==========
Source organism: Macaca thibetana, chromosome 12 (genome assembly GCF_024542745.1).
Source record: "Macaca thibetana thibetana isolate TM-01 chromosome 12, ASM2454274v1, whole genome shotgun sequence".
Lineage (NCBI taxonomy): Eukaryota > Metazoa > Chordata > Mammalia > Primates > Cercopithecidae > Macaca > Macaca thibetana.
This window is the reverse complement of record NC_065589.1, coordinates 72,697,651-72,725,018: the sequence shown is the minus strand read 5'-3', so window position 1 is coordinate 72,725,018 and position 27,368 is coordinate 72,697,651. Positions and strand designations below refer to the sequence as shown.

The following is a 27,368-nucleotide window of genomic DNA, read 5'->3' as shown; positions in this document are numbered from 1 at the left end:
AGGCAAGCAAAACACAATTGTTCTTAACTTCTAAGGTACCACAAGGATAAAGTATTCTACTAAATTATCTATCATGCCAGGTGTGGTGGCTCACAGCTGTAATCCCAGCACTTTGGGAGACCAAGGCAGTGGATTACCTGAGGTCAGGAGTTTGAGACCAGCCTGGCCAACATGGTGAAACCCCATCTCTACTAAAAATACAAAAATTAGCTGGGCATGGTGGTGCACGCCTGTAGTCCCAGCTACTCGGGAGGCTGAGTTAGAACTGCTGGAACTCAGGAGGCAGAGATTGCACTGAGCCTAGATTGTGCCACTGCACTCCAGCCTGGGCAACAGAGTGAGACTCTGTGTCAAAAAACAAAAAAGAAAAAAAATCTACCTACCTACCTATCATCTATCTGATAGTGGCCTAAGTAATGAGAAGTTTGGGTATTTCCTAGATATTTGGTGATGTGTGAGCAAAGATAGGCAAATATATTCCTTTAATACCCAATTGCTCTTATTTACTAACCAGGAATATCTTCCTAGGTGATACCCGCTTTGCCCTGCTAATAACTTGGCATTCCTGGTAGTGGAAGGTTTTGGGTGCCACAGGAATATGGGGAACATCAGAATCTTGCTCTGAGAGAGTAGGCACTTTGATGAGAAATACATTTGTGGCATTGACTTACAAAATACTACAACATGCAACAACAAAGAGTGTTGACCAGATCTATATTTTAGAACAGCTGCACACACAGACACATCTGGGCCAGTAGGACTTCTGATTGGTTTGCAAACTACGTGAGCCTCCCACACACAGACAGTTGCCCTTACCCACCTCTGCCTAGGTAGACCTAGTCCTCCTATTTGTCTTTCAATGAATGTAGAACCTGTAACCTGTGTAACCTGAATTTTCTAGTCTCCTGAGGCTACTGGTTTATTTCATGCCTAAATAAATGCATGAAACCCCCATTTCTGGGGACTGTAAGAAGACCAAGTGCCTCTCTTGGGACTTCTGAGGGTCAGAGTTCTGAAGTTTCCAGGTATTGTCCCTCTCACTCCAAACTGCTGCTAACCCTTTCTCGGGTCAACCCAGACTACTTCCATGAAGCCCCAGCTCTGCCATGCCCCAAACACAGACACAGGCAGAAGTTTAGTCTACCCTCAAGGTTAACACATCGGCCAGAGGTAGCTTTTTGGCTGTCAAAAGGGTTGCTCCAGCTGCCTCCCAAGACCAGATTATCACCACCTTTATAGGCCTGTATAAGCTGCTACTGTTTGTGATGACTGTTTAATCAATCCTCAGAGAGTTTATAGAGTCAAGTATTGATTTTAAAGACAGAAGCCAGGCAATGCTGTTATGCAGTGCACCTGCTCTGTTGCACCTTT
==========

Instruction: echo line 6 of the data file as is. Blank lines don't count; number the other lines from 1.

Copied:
AGGCAAGCAAAACACAATTGTTCTTAACTTCTAAGGTACCACAAGGATAAAGTATTCTACTAAATTATCTATCATGCCAGGTGTGGTGGCTCACAGCTGTAATCCCAGCACTTTGGGAGACCAAGGCAGTGGATTACCTGAGGTCAGGAGTTTGAGACCAGCCTGGCCAACATGGTGAAACCCCATCTCTACTAAAAATACAAAAATTAGCTGGGCATGGTGGTGCACGCCTGTAGTCCCAGCTACTCGGGAGGCTGAGTTAGAACTGCTGGAACTCAGGAGGCAGAGATTGCACTGAGCCTAGATTGTGCCACTGCACTCCAGCCTGGGCAACAGAGTGAGACTCTGTGTCAAAAAACAAAAAAGAAAAAAAATCTACCTACCTACCTATCATCTATCTGATAGTGGCCTAAGTAATGAGAAGTTTGGGTATTTCCTAGATATTTGGTGATGTGTGAGCAAAGATAGGCAAATATATTCCTTTAATACCCAATTGCTCTTATTTACTAACCAGGAATATCTTCCTAGGTGATACCCGCTTTGCCCTGCTAATAACTTGGCATTCCTGGTAGTGGAAGGTTTTGGGTGCCACAGGAATATGGGGAACATCAGAATCTTGCTCTGAGAGAGTAGGCACTTTGATGAGAAATACATTTGTGGCATTGACTTACAAAATACTACAACATGCAACAACAAAGAGTGTTGACCAGATCTATATTTTAGAACAGCTGCACACACAGACACATCTGGGCCAGTAGGACTTCTGATTGGTTTGCAAACTACGTGAGCCTCCCACACACAGACAGTTGCCCTTACCCACCTCTGCCTAGGTAGACCTAGTCCTCCTATTTGTCTTTCAATGAATGTAGAACCTGTAACCTGTGTAACCTGAATTTTCTAGTCTCCTGAGGCTACTGGTTTATTTCATGCCTAAATAAATGCATGAAACCCCCATTTCTGGGGACTGTAAGAAGACCAAGTGCCTCTCTTGGGACTTCTGAGGGTCAGAGTTCTGAAGTTTCCAGGTATTGTCCCTCTCACTCCAAACTGCTGCTAACCCTTTCTCGGGTCAACCCAGACTACTTCCATGAAGCCCCAGCTCTGCCATGCCCCAAACACAGACACAGGCAGAAGTTTAGTCTACCCTCAAGGTTAACACATCGGCCAGAGGTAGCTTTTTGGCTGTCAAAAGGGTTGCTCCAGCTGCCTCCCAAGACCAGATTATCACCACCTTTATAGGCCTGTATAAGCTGCTACTGTTTGTGATGACTGTTTAATCAATCCTCAGAGAGTTTATAGAGTCAAGTATTGATTTTAAAGACAGAAGCCAGGCAATGCTGTTATGCAGTGCACCTGCTCTGTTGCACCTTT